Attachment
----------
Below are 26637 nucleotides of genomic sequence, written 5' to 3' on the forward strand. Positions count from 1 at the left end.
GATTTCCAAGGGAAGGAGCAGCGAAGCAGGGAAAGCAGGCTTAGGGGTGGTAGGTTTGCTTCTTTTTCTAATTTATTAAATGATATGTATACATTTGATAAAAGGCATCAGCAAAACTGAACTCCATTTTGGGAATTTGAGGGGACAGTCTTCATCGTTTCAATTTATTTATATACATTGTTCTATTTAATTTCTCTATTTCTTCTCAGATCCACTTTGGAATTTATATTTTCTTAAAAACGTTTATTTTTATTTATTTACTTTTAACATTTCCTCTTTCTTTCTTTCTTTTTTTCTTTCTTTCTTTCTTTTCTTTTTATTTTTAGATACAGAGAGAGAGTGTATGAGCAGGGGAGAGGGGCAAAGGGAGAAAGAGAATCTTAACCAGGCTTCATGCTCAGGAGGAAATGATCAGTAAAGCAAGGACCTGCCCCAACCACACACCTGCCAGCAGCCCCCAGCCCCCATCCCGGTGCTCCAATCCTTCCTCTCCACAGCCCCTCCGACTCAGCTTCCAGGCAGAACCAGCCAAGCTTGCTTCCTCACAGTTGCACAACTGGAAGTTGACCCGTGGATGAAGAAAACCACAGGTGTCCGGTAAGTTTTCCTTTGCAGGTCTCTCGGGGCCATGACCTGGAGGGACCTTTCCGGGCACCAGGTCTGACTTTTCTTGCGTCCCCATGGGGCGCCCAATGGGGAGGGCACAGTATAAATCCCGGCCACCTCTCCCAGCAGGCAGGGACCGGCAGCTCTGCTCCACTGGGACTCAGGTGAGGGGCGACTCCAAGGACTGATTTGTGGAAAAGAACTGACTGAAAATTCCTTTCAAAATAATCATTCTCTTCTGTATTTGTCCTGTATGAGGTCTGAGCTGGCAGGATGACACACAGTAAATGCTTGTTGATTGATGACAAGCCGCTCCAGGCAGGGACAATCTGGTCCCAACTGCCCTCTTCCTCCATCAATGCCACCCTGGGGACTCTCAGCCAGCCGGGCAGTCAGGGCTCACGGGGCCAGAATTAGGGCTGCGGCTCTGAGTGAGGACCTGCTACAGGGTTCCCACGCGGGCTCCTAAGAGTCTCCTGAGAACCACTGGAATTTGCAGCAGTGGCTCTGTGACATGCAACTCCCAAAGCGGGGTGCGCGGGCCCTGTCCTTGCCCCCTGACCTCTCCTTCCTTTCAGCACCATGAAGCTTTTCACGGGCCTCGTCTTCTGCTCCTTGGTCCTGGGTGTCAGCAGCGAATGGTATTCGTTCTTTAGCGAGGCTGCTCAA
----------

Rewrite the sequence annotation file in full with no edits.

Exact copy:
Below are 26637 nucleotides of genomic sequence, written 5' to 3' on the forward strand. Positions count from 1 at the left end.
GATTTCCAAGGGAAGGAGCAGCGAAGCAGGGAAAGCAGGCTTAGGGGTGGTAGGTTTGCTTCTTTTTCTAATTTATTAAATGATATGTATACATTTGATAAAAGGCATCAGCAAAACTGAACTCCATTTTGGGAATTTGAGGGGACAGTCTTCATCGTTTCAATTTATTTATATACATTGTTCTATTTAATTTCTCTATTTCTTCTCAGATCCACTTTGGAATTTATATTTTCTTAAAAACGTTTATTTTTATTTATTTACTTTTAACATTTCCTCTTTCTTTCTTTCTTTTTTTCTTTCTTTCTTTCTTTTCTTTTTATTTTTAGATACAGAGAGAGAGTGTATGAGCAGGGGAGAGGGGCAAAGGGAGAAAGAGAATCTTAACCAGGCTTCATGCTCAGGAGGAAATGATCAGTAAAGCAAGGACCTGCCCCAACCACACACCTGCCAGCAGCCCCCAGCCCCCATCCCGGTGCTCCAATCCTTCCTCTCCACAGCCCCTCCGACTCAGCTTCCAGGCAGAACCAGCCAAGCTTGCTTCCTCACAGTTGCACAACTGGAAGTTGACCCGTGGATGAAGAAAACCACAGGTGTCCGGTAAGTTTTCCTTTGCAGGTCTCTCGGGGCCATGACCTGGAGGGACCTTTCCGGGCACCAGGTCTGACTTTTCTTGCGTCCCCATGGGGCGCCCAATGGGGAGGGCACAGTATAAATCCCGGCCACCTCTCCCAGCAGGCAGGGACCGGCAGCTCTGCTCCACTGGGACTCAGGTGAGGGGCGACTCCAAGGACTGATTTGTGGAAAAGAACTGACTGAAAATTCCTTTCAAAATAATCATTCTCTTCTGTATTTGTCCTGTATGAGGTCTGAGCTGGCAGGATGACACACAGTAAATGCTTGTTGATTGATGACAAGCCGCTCCAGGCAGGGACAATCTGGTCCCAACTGCCCTCTTCCTCCATCAATGCCACCCTGGGGACTCTCAGCCAGCCGGGCAGTCAGGGCTCACGGGGCCAGAATTAGGGCTGCGGCTCTGAGTGAGGACCTGCTACAGGGTTCCCACGCGGGCTCCTAAGAGTCTCCTGAGAACCACTGGAATTTGCAGCAGTGGCTCTGTGACATGCAACTCCCAAAGCGGGGTGCGCGGGCCCTGTCCTTGCCCCCTGACCTCTCCTTCCTTTCAGCACCATGAAGCTTTTCACGGGCCTCGTCTTCTGCTCCTTGGTCCTGGGTGTCAGCAGCGAATGGTATTCGTTCTTTAGCGAGGCTGCTCAA